Processing Jesus Part I: Belief
Christians believe in Jesus, and Christians are saved by faith. This is how many people see it. If you don’t believe in Jesus, or if you don’t have the right faith, you are not saved. Now that I’m starting to see myself as a Christian I have to process this and decide where I stand on it. And I’ve decided to blog on this in three parts. First I want to look at the word ‘belief’ because there is a lot that people don’t understand about this idea. Second, I want to look at the idea of ‘faith’, because it is so central to Christianity – and all religion – and it can be seen in a lot of different ways. After that will I be able to explore my faith in and belief about Jesus more clearly.
*This is based on the beginning chapters of Stages of Faith by James W. Fowler
So much depends on the word ‘faith’ and how you interpret it. If you try to put the word ‘faith’ in to verb form, in other words, if you try to make ‘faith’ into an action, the first word that comes to mind is probably ‘believe’. One of the first things people ask about a religion is ‘what do they believe?’ Religion and faith go together. Religious people believe things.
Today, the word ‘believe’ has come to mean ‘give intellectual assent to’. If you tell me something convincing, I will believe you. If I take on that idea myself, I make it my belief. So, you tell me the water is deeper than it looks. I either believe you or I don’t; if I make that belief my own, I might not jump in. So belief impacts the way we see and act in the world.
On the other hand, belief is often contrasted with knowing. I haven’t measured the water, so I can’t say for sure that it is deeper than it looks. I don’t know that it is deep, but I believe it to be. Anything which isn’t empirically tested, or worthy of certainty, is ‘belief’. So believing in something is considered to be a weaker form of knowing.
When it comes to religion, it’s all about belief. Religion makes claims, not about water, but about the spirit, the afterlife and God. These statements have to be taken on board without proof, and are therefore an inferior kind of knowing.
This is not, however, what belief was originally meant to be. To believe is connected to the old German word belieben which is rooted in the word ‘to love’. ‘Believe’ is cousin to the word ‘beloved’. In declaring belief you are expressing love and loyalty to something. You are setting your heart on it. It wasn’t until late Victorian times that the word ‘believe’ began to change. So when early Christians made statements of faith such as the Nicene creed, they weren’t expressing intellectual assent, but sincere dedication.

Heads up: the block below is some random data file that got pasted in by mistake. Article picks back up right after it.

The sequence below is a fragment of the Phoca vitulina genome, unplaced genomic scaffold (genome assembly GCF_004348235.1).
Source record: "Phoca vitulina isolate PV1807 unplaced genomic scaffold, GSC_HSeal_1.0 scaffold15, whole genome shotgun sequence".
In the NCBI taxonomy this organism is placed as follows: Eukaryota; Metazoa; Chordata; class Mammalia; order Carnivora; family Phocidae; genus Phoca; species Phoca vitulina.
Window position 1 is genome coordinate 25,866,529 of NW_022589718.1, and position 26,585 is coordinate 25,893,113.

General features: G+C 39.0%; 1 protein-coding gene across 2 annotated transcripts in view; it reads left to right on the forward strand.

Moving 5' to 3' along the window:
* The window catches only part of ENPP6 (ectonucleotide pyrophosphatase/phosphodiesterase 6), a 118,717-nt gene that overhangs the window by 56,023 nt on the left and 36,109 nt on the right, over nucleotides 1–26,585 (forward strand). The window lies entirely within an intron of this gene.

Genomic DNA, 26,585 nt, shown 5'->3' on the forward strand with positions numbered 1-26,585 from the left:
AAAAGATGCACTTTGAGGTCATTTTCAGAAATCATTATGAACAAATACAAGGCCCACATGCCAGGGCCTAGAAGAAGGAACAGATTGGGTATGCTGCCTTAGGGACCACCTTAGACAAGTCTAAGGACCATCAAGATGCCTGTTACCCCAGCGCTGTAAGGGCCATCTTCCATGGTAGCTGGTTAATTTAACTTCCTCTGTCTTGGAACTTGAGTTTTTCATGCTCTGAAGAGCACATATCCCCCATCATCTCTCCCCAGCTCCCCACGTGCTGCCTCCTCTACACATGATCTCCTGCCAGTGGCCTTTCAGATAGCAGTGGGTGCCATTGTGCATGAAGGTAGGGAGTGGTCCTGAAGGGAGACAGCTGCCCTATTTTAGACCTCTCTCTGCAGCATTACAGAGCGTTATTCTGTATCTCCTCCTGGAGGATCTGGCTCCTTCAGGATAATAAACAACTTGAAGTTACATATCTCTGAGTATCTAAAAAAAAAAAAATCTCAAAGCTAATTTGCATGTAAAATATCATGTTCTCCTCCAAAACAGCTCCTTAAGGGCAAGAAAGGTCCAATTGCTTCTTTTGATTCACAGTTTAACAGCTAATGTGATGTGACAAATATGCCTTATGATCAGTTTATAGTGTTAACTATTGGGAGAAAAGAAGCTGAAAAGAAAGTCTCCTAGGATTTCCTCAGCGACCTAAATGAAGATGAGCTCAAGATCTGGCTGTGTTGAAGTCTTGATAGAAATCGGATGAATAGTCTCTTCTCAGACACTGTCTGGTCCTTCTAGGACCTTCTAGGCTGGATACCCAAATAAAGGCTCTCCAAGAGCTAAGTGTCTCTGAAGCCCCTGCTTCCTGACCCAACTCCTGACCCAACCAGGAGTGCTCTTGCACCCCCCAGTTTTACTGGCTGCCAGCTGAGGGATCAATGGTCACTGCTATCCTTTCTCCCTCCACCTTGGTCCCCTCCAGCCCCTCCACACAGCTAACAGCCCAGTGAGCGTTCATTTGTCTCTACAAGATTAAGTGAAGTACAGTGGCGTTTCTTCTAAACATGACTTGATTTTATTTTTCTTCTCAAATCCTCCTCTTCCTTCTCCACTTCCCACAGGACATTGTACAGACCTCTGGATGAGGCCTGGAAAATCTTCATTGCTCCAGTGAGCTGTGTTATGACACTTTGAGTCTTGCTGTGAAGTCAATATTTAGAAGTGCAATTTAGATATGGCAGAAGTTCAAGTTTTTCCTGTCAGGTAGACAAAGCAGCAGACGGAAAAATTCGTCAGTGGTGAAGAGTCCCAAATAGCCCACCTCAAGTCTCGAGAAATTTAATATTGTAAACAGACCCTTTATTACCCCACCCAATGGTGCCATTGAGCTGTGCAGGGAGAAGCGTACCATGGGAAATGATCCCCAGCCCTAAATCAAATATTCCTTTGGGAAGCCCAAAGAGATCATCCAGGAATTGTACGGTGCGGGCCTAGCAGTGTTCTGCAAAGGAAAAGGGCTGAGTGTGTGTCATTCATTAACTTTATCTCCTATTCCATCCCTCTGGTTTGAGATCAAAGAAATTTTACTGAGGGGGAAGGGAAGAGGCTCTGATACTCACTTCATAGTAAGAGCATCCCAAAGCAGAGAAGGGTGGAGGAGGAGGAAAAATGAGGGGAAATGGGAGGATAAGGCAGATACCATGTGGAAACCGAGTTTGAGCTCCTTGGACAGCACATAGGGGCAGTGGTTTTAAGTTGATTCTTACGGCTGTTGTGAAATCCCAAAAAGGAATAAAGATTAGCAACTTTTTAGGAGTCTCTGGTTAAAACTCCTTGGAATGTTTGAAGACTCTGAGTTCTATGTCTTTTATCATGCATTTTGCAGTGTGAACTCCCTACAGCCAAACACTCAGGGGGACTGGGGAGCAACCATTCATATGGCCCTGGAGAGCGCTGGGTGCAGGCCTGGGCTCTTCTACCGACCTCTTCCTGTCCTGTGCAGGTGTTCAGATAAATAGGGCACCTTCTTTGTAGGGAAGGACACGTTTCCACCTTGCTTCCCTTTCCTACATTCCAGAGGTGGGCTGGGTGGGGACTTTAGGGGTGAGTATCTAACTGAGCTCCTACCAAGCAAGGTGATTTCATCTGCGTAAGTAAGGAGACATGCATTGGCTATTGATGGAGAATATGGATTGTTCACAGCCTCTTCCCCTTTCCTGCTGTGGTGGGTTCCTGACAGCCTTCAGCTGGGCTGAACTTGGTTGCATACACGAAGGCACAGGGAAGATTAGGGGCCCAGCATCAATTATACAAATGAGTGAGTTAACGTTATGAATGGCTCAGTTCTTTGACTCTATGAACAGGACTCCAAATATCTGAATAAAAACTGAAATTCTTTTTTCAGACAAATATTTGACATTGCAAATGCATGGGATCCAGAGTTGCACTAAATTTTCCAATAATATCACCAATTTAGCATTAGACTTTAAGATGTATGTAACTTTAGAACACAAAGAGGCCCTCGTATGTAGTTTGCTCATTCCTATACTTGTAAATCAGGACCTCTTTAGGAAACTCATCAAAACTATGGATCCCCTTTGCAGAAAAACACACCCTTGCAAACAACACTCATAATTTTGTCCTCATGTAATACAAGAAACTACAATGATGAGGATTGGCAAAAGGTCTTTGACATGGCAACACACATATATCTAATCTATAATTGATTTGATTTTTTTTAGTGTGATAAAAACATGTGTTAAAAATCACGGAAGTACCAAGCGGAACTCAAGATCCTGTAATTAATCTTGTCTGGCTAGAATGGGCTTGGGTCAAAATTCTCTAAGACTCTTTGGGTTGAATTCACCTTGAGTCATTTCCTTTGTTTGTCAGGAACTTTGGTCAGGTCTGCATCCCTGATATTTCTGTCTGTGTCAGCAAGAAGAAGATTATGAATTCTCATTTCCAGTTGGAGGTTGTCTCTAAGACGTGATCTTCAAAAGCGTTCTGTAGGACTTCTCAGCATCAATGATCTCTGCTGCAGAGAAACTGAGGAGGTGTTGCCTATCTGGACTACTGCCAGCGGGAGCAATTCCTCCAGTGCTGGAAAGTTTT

We believe in one God, the Father, the Almighty,
Maker of heaven and earth,
Of all that is, seen and unseen
So when you ask what a person of some other religion believes, the question is really, “Who are you loyal to? What do you set your heart on?” The underlying idea is: what they believe is not what I believe. And for anyone who understands the depths of those words, the question is a bit silly. God is a universal God; the Spirit moves in all people. The answer to that most important question is the same; their ‘beliefs’ in the common sense of the word are comparatively superficial. In this case, you are looking, really, to identify differences.
The way that many Christians (and I wonder how many other religious people) handle ‘belief’ today reflects this confusion between intellectual assent and heartfelt dedication. It promotes a shallowness of faith which grants salvation through the acceptance of an idea which, on its own, is frail and under constant assault. As a result, it promotes a fierce protection of these ideas. They think that religious ideas are the same as scientific ideas. This results in a kind of idolatry, where rather than worshiping God, you worship the idea that God exists, the idea that he is a ‘triune oneness’, the idea that through Jesus you are saved, the idea that your ideas are getting you into heaven.
Ironically, then there is no true belief. On what are you setting your heart?